Shields had just come from the Mississippi delta ("I was so far South even Episcopalians handled snakes") but the trip to the capital of the Confederacy had him sharing all kinds of tidbits about Harper Lee's life and times.
Like how she worked as an airline reservationist for Eastern Airlines so she could write nights and weekends. How she took her closet door off the hinges and used it as a desk and dining table. How uncharacteristically strong her female characters were for the era. How it took Lee and her editor 2 1/2 years to rework "Go Set a Watchman" into "To Kill a Mockingbird."
And get this: when the film premiered in Lee's hometown, patrons got $1 off for bringing a live mockingbird to the theater. I can't imagine such a thing would be legal anymore.
Unlike me, it seemed like most of the people in the room had chosen not to read "Watchman" for various reasons, but Shields pointed out that when a book makes $40 million, it helps pays the advances for a whole lot of struggling authors and poets whose books will never sell a fraction of that amount.
In any case, as he said, "Watchman" is, if nothing else, an important cultural document. Boom. End of discussion.
From there, we adjourned downstairs for a meal comprised of foods mentioned in the book as made by Calpurnia, Atticus Finch's housekeeper. Shields began the evening at our table before moving on to the others, signing books and answering questions in true speaker fashion.
Besides the author, Pru and Beau, two delightful literary ladies joined us, bringing the thickest of Richmond accents (war was pronounced "wo-wah") and opinions ("What would I do with a 35-year old? Play with him for a few weeks, but what would we have to talk about?").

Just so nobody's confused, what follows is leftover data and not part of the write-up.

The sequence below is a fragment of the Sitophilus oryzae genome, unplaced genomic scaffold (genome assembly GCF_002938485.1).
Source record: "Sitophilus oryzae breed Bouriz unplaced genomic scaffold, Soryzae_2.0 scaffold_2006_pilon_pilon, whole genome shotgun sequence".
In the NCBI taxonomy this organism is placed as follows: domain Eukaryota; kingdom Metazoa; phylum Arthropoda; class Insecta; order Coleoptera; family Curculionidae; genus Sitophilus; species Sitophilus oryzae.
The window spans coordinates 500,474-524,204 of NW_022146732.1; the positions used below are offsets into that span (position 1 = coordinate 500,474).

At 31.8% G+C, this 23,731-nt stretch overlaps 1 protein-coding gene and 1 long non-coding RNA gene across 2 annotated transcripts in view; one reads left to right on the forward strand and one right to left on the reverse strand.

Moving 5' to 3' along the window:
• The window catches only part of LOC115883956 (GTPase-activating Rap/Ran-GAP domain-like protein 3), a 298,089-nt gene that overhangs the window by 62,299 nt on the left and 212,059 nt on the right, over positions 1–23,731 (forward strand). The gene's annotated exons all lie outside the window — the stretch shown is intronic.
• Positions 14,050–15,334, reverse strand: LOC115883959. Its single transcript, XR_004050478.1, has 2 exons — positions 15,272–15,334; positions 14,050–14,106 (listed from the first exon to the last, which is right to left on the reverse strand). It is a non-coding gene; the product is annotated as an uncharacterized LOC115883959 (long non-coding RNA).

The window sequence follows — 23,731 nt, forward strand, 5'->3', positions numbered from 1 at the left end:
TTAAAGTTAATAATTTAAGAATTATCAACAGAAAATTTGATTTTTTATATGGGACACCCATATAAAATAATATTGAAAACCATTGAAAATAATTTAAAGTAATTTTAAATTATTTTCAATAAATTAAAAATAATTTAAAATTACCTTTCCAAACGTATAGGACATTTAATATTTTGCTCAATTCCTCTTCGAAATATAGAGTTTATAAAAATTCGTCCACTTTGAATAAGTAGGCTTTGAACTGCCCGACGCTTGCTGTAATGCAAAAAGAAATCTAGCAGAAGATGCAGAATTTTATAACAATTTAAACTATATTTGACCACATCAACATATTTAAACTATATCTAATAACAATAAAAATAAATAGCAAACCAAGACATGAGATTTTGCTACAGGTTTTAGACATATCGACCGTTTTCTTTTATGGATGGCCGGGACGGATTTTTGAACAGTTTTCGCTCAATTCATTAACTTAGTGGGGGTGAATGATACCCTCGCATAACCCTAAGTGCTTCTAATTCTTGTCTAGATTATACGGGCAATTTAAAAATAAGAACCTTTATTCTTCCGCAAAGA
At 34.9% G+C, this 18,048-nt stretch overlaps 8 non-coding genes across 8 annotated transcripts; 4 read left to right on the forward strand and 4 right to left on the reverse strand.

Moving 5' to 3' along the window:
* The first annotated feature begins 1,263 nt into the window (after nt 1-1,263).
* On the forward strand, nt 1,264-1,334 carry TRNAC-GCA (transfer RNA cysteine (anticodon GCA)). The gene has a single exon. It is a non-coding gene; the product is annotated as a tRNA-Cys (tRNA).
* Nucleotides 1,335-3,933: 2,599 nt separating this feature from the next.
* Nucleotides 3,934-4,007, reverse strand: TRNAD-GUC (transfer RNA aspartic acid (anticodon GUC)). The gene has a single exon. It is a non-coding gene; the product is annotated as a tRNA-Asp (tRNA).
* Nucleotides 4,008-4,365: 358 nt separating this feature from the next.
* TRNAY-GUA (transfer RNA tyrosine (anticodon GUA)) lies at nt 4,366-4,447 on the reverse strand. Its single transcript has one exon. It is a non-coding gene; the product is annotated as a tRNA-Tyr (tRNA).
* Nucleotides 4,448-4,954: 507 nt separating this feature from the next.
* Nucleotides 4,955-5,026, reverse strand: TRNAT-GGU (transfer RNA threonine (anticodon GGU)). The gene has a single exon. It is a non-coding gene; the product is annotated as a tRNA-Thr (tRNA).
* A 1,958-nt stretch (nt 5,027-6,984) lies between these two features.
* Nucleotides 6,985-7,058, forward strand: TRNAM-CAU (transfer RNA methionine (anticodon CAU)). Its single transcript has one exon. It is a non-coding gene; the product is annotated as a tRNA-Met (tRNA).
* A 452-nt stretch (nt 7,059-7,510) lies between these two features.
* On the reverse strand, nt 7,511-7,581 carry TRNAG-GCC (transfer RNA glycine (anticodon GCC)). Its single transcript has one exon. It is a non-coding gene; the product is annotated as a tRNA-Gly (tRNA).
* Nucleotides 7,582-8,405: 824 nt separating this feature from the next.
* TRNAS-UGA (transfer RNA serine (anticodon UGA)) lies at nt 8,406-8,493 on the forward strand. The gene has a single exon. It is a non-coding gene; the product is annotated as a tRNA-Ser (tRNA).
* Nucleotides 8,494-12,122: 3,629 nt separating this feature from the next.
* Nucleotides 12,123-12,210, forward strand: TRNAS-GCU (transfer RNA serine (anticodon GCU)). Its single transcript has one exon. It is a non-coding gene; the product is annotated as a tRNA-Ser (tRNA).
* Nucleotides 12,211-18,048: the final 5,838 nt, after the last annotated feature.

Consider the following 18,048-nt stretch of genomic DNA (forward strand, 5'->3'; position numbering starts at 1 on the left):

We couldn't have hoped for better company than these two septegenarians.
Our first course was ambrosia salad - yes, the classic complete with miniature marshmallows, but updated with the freshest of Romaine spears - paired with Early Mountain 5 Forks White, leading to a discussion of what ingredients should be in ambrosia.
Never having heard of it until moving to the South in adulthood, I stayed out of it while the author moved to another table.
Pickle-brined and bacon fat-fried chicken thighs were accompanied by pickled peaches (my stone fruit allergy limiting me to just a couple slices) and the tastiest of turnip greens accompanied by Early Mountain Vineyards 2015 Rose, a course that had people at my table licking their fingers and moaning over how good the chicken was.
One of the two men at our table was the sole person unable to finish both thighs, a fact for which we teased him.
Meanwhile, the womenfolk got wrapped up in a discussion of Rit Dye, sparked by Pru's new dress which she had dyed brown from orange, but fascinating to the rest of us because Rit is so hard to find these days.
I recall when it was sold in grocery stores (a sure sign I'm ancient) and Beau mentioned that his Dad had a grocery/hardware store that carried it, but these days, it seems, only Amazon can be counted on to supply Rit Dye to the uncolored masses.
Our last course after much laughter and conversation, was Lane cake, a multi-layer treat with fruit between the layers and whipped cream to take it over the top, as if the Borgo Maragliano "La Caliera" Moscato d'Asti wasn't doing a superb job of that already.
All of a sudden, people got in a Christmas mood, buying extra books for presents and feeling virtuous about it. Christmas? Six months away and I live in the here and now.
Sometimes a little of that living turns out to be on the side of I-64, No lectures, please.